On the mainland, big farms can find ways to sell their produce to small school districts, but with the situation reversed in Hawaii, local farmers sometimes find it difficult to get their products to the state’s large public district, says Nancy Redfeather, program director of Hawaii Island School Garden Network.
That’s where the U.S. Department of Agriculture’s Fresh Fruit and Vegetable Program comes in. The program provides funding to eligible schools — those serving students in kindergarten to sixth grade with at least half of the student population qualifying for free or reduced lunch — to purchase locally grown produce for morning and afternoon snacks.
“It’s a way for our local farmers to enter the school program at a very practical level,” Redfeather said.
Glenna Owens, director of the School Food Services Branch of the Hawaii Department of Education, will meet with Hawaii Island farmers next week to discuss the program, including some of the basic tasks to accomplish to participate as a farmer or produce distributer.
The meetings are 4 to 5 p.m. Tuesday at the CTAHR Komohana Station, 875 Komohana St. in Hilo, which is limited to 20 people; 12:30 to 1:30 p.m. May 14 at Mealani Experiment Station, 64-289 Mamalahoa Highway, Waimea; and 4 to 5 p.m. May 14 at the CTAHR Kainaliu Station, 79-7381 Mamalahoa Highway in Kainaliu, across from the Aloha Theater. The Kainaliu location is not accessible for individuals with disabilities.
Redfeather said one program advantage is that it works for very small producers. She recently attended an event at a local elementary school and brought along several bags of jaboticaba from the six trees on her property. That small amount of fresh fruit she had available was enough to allow roughly 200 students to get a taste of the unusual fruit, she said, prompting her to consider contacting a wholesaler in the future to get more of the jaboticaba to other schools.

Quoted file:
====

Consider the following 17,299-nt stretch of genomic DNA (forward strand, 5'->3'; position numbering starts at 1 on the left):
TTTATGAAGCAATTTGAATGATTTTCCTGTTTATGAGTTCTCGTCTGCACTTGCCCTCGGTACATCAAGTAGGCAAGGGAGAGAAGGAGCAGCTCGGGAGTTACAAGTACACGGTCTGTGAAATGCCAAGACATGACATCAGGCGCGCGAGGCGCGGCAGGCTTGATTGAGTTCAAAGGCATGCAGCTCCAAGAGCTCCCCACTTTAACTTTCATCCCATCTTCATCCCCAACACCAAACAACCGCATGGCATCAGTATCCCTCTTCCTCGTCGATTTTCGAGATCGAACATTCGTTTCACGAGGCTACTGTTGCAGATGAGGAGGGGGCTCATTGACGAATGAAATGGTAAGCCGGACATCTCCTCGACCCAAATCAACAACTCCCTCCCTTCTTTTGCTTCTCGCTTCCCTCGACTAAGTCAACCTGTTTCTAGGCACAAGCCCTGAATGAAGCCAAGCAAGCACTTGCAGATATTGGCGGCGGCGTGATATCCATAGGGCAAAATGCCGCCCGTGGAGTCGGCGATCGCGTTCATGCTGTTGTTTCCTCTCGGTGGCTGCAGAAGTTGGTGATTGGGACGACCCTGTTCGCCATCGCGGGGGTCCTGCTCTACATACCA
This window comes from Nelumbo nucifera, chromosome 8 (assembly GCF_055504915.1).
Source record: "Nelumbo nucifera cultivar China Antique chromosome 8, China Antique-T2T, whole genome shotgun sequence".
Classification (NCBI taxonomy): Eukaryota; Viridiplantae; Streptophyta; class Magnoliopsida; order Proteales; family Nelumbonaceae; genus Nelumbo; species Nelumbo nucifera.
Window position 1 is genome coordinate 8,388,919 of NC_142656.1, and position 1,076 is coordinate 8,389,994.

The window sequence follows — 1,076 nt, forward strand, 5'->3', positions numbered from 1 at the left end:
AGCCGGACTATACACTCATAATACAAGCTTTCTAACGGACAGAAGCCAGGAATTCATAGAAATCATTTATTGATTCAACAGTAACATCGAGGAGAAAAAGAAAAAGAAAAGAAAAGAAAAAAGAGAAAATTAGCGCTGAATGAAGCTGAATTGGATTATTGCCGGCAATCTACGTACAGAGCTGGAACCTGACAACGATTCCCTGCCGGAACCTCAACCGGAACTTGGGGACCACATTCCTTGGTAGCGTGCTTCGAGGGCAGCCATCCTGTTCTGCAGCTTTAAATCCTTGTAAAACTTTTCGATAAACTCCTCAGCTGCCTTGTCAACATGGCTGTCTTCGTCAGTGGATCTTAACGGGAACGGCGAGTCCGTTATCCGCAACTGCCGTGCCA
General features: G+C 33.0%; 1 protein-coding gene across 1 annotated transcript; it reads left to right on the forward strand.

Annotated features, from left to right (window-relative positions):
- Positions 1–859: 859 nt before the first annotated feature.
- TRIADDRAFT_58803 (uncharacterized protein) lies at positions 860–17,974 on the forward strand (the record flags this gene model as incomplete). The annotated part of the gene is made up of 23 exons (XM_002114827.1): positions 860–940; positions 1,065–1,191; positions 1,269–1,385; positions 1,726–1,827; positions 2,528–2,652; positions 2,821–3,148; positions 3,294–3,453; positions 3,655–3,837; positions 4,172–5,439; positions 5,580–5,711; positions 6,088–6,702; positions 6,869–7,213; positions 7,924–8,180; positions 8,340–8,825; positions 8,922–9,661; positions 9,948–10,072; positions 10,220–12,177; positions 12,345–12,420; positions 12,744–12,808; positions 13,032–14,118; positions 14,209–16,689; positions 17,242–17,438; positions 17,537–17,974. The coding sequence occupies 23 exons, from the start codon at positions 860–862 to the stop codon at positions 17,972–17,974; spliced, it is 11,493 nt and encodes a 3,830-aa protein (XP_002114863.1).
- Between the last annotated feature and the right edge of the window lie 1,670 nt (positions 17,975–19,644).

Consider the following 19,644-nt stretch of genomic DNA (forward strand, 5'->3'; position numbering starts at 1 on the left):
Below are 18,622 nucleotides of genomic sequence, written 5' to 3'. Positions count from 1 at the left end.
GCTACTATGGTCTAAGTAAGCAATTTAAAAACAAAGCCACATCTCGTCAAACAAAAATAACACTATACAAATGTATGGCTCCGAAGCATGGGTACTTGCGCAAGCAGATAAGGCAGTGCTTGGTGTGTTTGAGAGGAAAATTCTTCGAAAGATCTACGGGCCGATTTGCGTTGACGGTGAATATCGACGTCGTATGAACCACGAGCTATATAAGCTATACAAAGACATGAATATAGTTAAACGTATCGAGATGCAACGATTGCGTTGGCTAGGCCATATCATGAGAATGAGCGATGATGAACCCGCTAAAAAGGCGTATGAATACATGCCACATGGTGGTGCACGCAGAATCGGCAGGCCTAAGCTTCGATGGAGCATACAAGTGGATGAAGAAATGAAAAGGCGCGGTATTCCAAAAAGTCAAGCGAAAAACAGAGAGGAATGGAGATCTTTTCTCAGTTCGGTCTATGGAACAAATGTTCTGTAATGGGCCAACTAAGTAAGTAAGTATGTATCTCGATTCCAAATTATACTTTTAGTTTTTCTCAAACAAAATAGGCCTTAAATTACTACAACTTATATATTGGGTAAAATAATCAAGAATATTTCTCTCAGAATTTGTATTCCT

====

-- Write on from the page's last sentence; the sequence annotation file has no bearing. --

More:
Students were receptive to her offers to take a bite, she added.
“I always hear that kids won’t taste things that are new,” Redfeather said. “I didn’t see that at all.”
Only two children declined the fruit, and one explained that he had many allergies and couldn’t try something new without his mother’s permission, Redfeather added.
Owens has expressed a desire for producers of unusual fruits, particularly fruits that aren’t apples, oranges or bananas, to participate, Redfeather said.
“She’s really interested in the kids tasting things they won’t taste at home,” Redfeather said.
Hawaii Island farmers also grow, in noncommercial amounts, fragile fruits that can’t easily be transported off island or sold in large amounts. Those amounts might be perfect for schools in the USDA program.
Farmers interested in participating must sell their products to a participating distributor, who then may sell the produce to public schools. Qualifying public charter schools are allowed to purchase directly from farmers, Redfeather said.
About 80 Hawaii schools, 32 of which are on the Big Island, already participate in the USDA program.
Registration is free but space is limited. RSVP by May 12 online at ffvp.eventbrite.com or call The Kohala Center at 887-6411.
The meetings are sponsored by the Hawaii Island School Garden Network and the Laulima Center for Rural and Cooperative Business Development, both of which are programs of The Kohala Center.